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  2. Introduction to the Physical Examination Complete patient examination consists of: Health history Physical examination (PE) Laboratory and diagnostic tests Results used by physician to: Determine patient's state of health Arrive at a diagnosis and prescribe treatment Observe any change in patient's illness after treatment has been instituted

  3. Introduction to the Physical Examination, cont. • Purpose of PE • To detect early signs of illness • Helps prevent serious health problems • Prerequisite for employment • Participation in sports • Attendance at summer camp • Admission to school

  4. Definition of Terms • Final diagnosis: scientific method of determining and identifying a patient's condition through evaluation of the health history, PE, laboratory tests, and diagnostic procedures • Often simply called the diagnosis (dx)

  5. Definition of Terms, cont. • Clinical diagnosis:intermediate step in the determination of a final diagnosis • Obtained through evaluation of health history and PE (without laboratory and diagnostic tests) • Outside laboratories provide space on laboratory request: to specify clinical diagnosis • Once physician has analyzed test results: final diagnosis can usually be established

  6. Definition of Terms, cont. • Differential diagnosis:two or more diseases may have similar symptoms • Determines which disease is causing the symptoms so that a final diagnosis can be made • Example: “Strep” throat and pharyngitis have similar symptoms • Differential diagnosis is made by strep test • Prognosis:probable course and outcome of a patient's condition and the patient's prospects for recovery

  7. Definition of Terms, cont. • Risk factor:physical or behavioral condition that increases the probability that an individual will develop a particular condition • Includes: • Genetic factors • Habits • Environmental conditions b. Does not mean the disease will develop • Only that chance is greater of developing it • Example: Smoking is a risk factor for lung cancer and heart disease

  8. Definition of Terms, cont. • Acute illness:characterized by symptoms that have a rapid onset • Usually severe and intense • Subside after a short time • Example: influenza • Chronic illness:characterized by symptoms that persist for more than 3 months • Patient shows little change over a long time • Examples: diabetes, hypertension, emphysema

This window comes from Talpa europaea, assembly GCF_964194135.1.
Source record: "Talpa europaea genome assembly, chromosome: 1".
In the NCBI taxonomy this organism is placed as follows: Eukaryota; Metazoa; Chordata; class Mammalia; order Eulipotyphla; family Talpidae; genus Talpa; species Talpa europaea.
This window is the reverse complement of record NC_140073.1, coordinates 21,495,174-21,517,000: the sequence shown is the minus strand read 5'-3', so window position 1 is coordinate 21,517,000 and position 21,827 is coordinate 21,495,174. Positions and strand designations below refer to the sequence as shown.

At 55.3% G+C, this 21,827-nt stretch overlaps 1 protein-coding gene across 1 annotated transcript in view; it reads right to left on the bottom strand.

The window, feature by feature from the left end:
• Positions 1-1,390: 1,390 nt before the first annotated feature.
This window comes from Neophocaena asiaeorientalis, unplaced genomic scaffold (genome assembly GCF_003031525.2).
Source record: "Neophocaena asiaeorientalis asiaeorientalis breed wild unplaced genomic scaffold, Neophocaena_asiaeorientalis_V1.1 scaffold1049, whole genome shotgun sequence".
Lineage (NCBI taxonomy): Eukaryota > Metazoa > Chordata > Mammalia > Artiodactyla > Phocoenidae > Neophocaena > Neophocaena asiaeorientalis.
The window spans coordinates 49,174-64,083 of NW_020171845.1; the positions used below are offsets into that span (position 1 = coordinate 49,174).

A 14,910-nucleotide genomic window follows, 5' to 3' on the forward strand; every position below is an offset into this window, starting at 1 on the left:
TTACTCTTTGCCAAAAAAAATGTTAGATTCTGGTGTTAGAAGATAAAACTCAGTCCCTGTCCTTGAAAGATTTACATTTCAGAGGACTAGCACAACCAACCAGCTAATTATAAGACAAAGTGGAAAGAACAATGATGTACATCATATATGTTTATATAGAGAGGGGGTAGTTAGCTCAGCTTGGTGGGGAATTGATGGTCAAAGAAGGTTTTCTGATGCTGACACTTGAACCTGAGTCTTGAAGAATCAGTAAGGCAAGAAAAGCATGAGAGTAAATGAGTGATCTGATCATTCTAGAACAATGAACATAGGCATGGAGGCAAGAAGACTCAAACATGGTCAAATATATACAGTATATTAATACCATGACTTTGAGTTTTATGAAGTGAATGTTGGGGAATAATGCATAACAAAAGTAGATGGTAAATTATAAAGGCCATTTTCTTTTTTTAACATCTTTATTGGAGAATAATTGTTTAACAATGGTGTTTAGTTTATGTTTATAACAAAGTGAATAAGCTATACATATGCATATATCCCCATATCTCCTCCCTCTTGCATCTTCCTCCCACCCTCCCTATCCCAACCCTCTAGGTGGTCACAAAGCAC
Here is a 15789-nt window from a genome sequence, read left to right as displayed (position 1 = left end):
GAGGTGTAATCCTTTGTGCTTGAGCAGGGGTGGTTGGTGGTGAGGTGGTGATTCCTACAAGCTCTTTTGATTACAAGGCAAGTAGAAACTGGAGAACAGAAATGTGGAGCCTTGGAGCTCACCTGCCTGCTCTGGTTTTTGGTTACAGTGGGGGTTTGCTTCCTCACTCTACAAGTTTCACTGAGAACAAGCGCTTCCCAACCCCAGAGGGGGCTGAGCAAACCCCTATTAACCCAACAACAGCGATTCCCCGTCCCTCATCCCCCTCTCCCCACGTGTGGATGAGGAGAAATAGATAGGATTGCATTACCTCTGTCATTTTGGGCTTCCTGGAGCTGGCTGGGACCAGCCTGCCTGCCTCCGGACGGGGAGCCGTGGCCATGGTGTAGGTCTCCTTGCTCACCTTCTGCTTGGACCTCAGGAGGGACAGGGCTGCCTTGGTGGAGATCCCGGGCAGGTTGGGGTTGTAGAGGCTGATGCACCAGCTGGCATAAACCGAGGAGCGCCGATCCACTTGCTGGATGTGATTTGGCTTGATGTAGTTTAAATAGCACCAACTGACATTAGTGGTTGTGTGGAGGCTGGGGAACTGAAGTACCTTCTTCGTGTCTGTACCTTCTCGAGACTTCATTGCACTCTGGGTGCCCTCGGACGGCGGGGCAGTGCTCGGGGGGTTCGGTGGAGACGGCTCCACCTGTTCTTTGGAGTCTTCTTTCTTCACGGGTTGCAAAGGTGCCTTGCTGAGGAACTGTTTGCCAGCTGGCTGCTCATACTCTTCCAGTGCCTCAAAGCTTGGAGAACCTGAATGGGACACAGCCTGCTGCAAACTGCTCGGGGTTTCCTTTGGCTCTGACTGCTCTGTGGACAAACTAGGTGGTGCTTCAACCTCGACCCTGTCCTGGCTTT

9. Definition of Terms, cont. 8. Therapeutic procedure:a procedure performed to treat patient's condition with the goal of eliminating it or promoting as much recovery as possible • Example: administration of medications • Diagnostic procedure:performed to assist in the diagnosis of a patient's condition • Examples: electrocardiography, x-ray examination • Laboratory testing:the analysis and study of specimens obtained from patient to assist in diagnosis and treatment of disease

  10. Preparation of the Examining Room Guidelines: • Should be free from clutter and well lit • Check daily for ample supplies; restock as needed • Empty waste receptacles frequently • Replace biohazard containers as necessary • Room should be well ventilated • Maintain room temperature • Clean and disinfect daily: • Examining tables • Countertops • Faucets

  11. Preparation of the Examining Room, cont. • Remove dust/dirt from furniture & towel dispensers • Change examining table paper after each patient • Patient's privacy should be ensured • Keep door closed during patient examination • Clean and prepare items the physician will be using for examinations (equipment, instruments, supplies) • Check equipment and instruments frequently for proper working condition • Have equipment and supplies ready for examination • Know how to operate and care for equipment

  12. Physical Exam Equipment and Supplies

  13. Physical Exam Equipment and Supplies, cont.